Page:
My work [as a pastor] is not to fix people. It is to lead people in the worship of God and to lead them in living a holy life.
8. My Father’s Son: A Generational Journey
by Wayne Alcorn
My friend Wayne Alcorn has written one of the best books I have ever read about the importance of fathers and the Father-heart of God. Bible truth is wrapped around the narrative of Wayne’s life, his relationship with his preacher father (who passed away during the writing), and the transformational power of God’s love.
All of the men who shared their stories as I prepared this book are of mature age now. They are thriving in life, but that didn’t happen by accident. It’s only because they discovered the pathway to wholeness—the love of their heavenly Father.
9. Unreasonable Hospitality
by Will Guidara
Another recommendation by my son Jonathan, and another book that I purchased multiple copies for the leaders in my life. Will Guidara, former co-owner of renowned restaurant Eleven Madison Park and disciple of Danny Meyer (the saltshaker restaurant guy) shares insights on hospitality and leadership that can help any business (and ministry) succeed. Enjoy.
Criticize the behavior, not the person. Praise in public; criticize in private. Praise with emotion, criticize without emotion.
10. The Valley of Vision: A Collection of Puritan Prayers & Devotions
by Arthur Bennett
A gift from my campus pastor, writing coach, and friend Walter Walker, this is one of my all-time favorite daily devotionals. I read it every two or three years.
Let me live a life of self-distrust,
dependence on thyself.
There it is, my 2023 Top 10 Book List. Whether or not you read any of my top books, I hope you will read more (and better) books in 2024 than in 2023.
And finally, I am happy to see impactful books written by Every Nation leaders. EN books would have dominated my 2024 list, so I’ve designated a special section for them. Here are five important books by EN leaders for EN leaders. Enjoy.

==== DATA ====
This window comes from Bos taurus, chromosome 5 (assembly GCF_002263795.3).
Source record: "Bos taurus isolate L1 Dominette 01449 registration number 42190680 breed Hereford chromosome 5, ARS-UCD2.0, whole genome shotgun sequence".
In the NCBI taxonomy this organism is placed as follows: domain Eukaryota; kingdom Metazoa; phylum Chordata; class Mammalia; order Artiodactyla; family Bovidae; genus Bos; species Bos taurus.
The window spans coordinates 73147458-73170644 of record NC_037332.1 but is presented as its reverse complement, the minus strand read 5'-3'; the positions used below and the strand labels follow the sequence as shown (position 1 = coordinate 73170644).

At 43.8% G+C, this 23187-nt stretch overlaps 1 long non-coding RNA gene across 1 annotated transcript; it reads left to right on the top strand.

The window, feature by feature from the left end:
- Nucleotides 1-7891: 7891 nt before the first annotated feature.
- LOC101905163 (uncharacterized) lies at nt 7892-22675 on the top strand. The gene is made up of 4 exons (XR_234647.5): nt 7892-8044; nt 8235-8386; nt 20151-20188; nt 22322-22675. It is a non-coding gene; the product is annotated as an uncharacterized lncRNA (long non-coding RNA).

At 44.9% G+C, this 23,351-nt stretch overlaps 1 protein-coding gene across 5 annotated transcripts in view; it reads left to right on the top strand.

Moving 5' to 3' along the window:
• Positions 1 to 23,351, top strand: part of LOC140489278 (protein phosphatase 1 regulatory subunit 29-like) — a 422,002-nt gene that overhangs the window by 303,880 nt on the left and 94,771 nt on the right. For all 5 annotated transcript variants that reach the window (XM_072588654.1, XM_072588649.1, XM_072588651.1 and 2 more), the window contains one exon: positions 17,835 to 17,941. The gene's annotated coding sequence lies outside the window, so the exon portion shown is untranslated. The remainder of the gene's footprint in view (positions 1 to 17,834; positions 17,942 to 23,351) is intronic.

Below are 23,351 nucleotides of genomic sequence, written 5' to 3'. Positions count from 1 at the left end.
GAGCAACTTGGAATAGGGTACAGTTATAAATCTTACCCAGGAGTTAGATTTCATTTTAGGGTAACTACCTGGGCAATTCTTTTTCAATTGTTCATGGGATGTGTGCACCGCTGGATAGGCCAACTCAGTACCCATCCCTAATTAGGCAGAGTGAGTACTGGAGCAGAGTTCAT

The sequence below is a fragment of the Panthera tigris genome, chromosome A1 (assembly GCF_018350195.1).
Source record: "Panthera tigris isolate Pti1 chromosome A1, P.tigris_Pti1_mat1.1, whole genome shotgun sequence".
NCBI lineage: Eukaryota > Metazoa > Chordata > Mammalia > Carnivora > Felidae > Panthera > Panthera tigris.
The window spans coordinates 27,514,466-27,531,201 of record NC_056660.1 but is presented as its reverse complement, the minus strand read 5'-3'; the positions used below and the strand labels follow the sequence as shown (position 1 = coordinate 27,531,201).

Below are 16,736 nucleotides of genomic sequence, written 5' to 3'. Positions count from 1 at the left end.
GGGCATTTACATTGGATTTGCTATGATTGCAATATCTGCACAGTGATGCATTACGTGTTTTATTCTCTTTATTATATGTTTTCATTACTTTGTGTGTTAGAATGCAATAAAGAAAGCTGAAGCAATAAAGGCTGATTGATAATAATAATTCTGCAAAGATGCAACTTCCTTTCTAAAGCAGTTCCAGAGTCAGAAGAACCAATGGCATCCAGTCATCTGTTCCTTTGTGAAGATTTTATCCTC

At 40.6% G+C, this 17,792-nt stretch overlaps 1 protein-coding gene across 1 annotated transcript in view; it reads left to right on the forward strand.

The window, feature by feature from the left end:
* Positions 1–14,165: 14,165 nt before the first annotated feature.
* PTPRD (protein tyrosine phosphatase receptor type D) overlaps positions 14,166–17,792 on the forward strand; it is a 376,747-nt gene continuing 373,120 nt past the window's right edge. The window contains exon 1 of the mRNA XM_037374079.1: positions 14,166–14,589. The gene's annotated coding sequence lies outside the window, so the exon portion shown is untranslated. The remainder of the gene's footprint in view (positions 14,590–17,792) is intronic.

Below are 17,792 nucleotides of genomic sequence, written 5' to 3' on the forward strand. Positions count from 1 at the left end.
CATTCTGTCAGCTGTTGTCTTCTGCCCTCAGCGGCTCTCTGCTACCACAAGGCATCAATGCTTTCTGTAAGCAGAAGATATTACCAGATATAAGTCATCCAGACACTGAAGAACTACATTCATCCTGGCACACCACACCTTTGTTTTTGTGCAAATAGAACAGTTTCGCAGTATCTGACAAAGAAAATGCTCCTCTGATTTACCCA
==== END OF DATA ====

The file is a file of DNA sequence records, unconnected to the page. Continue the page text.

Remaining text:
When God Seems Gone by Adam Mabry
I was privileged to read an advanced copy of Dr. Adam’s newest book, which presents a refreshing take on the art of lament from a place of faith and hope. I encourage you to buy it and read it. Or do what I did and buy a dozen to give to friends and families who feel like God is gone.
Ready to Lead by Brian Taylor & Chris Johnson
A new book by my Asbury Seminary classmates Brian Taylor and Chris Johnson is now available. If you lead a multiethnic church or campus ministry, if you want to lead a multiethnic church, or if you are part of a multiethnic ministry team, then you need to order Ready to Lead today! This is a great book to discuss together with your leadership team. Well done, Dr. Brian and Dr. Chris!
Mental Health for Spiritual People by Keith Tower & Marcy Verduin
As a pastor and minister of the gospel, I am extremely grateful for Pastor Keith Tower and Dr. Marcy Verduin’s new book Mental Health for Spiritual People. With skill, experience, and compassion, they take complex issues and make them relevant to the reader, facing head-on the stigma often associated with mental health needs. This is a much-needed book that will have a real and long-lasting impact on the overall health of the Church.
The Leadership Runway: A Strategy for Ministry Succession, Leadership Transition, and Post-Founder Sustainability by Me
Finally, after more years than I want to admit, The Leadership Runway is offcially finished! May this book help you do succession planning wisely and leadership transition humbly, so that your ministry will not crash-land but will multiply and thrive 100 years from now.
Friendship Can Save the World: The Book of Ruth and the Power of Diverse Gospel Community by Carrie & Morgan Stephens
Friendship Can Save the World: The Book of Ruth and the Power of Diverse Gospel Community is at the top of my reading list for 2024.